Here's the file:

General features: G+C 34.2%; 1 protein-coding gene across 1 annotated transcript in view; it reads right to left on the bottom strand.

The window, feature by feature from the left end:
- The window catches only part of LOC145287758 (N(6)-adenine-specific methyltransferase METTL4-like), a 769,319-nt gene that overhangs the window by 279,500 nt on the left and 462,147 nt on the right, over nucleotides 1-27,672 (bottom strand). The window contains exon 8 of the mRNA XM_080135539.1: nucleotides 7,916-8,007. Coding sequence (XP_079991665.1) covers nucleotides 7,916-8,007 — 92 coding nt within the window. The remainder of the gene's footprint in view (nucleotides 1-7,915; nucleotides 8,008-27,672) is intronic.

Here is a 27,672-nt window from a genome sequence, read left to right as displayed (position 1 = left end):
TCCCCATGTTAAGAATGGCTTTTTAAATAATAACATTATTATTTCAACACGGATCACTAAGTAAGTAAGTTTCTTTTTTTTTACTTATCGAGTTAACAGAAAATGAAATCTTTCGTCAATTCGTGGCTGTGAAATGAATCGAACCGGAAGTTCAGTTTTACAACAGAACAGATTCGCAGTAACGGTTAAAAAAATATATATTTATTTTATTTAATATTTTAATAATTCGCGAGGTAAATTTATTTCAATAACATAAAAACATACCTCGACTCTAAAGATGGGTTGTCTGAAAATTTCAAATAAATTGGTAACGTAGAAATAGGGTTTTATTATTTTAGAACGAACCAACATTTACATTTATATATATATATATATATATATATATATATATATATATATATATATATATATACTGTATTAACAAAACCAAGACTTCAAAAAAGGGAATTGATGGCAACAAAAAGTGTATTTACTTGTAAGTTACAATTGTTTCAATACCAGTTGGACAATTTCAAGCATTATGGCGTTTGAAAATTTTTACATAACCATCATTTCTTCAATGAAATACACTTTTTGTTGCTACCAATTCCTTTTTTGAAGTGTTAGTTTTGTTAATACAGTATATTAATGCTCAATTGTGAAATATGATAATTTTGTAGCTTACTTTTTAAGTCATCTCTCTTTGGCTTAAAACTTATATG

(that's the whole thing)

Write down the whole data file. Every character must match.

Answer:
General features: G+C 34.2%; 1 protein-coding gene across 1 annotated transcript in view; it reads right to left on the bottom strand.

The window, feature by feature from the left end:
- The window catches only part of LOC145287758 (N(6)-adenine-specific methyltransferase METTL4-like), a 769,319-nt gene that overhangs the window by 279,500 nt on the left and 462,147 nt on the right, over nucleotides 1-27,672 (bottom strand). The window contains exon 8 of the mRNA XM_080135539.1: nucleotides 7,916-8,007. Coding sequence (XP_079991665.1) covers nucleotides 7,916-8,007 — 92 coding nt within the window. The remainder of the gene's footprint in view (nucleotides 1-7,915; nucleotides 8,008-27,672) is intronic.

Here is a 27,672-nt window from a genome sequence, read left to right as displayed (position 1 = left end):
TCCCCATGTTAAGAATGGCTTTTTAAATAATAACATTATTATTTCAACACGGATCACTAAGTAAGTAAGTTTCTTTTTTTTTACTTATCGAGTTAACAGAAAATGAAATCTTTCGTCAATTCGTGGCTGTGAAATGAATCGAACCGGAAGTTCAGTTTTACAACAGAACAGATTCGCAGTAACGGTTAAAAAAATATATATTTATTTTATTTAATATTTTAATAATTCGCGAGGTAAATTTATTTCAATAACATAAAAACATACCTCGACTCTAAAGATGGGTTGTCTGAAAATTTCAAATAAATTGGTAACGTAGAAATAGGGTTTTATTATTTTAGAACGAACCAACATTTACATTTATATATATATATATATATATATATATATATATATATATATATATATATATATACTGTATTAACAAAACCAAGACTTCAAAAAAGGGAATTGATGGCAACAAAAAGTGTATTTACTTGTAAGTTACAATTGTTTCAATACCAGTTGGACAATTTCAAGCATTATGGCGTTTGAAAATTTTTACATAACCATCATTTCTTCAATGAAATACACTTTTTGTTGCTACCAATTCCTTTTTTGAAGTGTTAGTTTTGTTAATACAGTATATTAATGCTCAATTGTGAAATATGATAATTTTGTAGCTTACTTTTTAAGTCATCTCTCTTTGGCTTAAAACTTATATG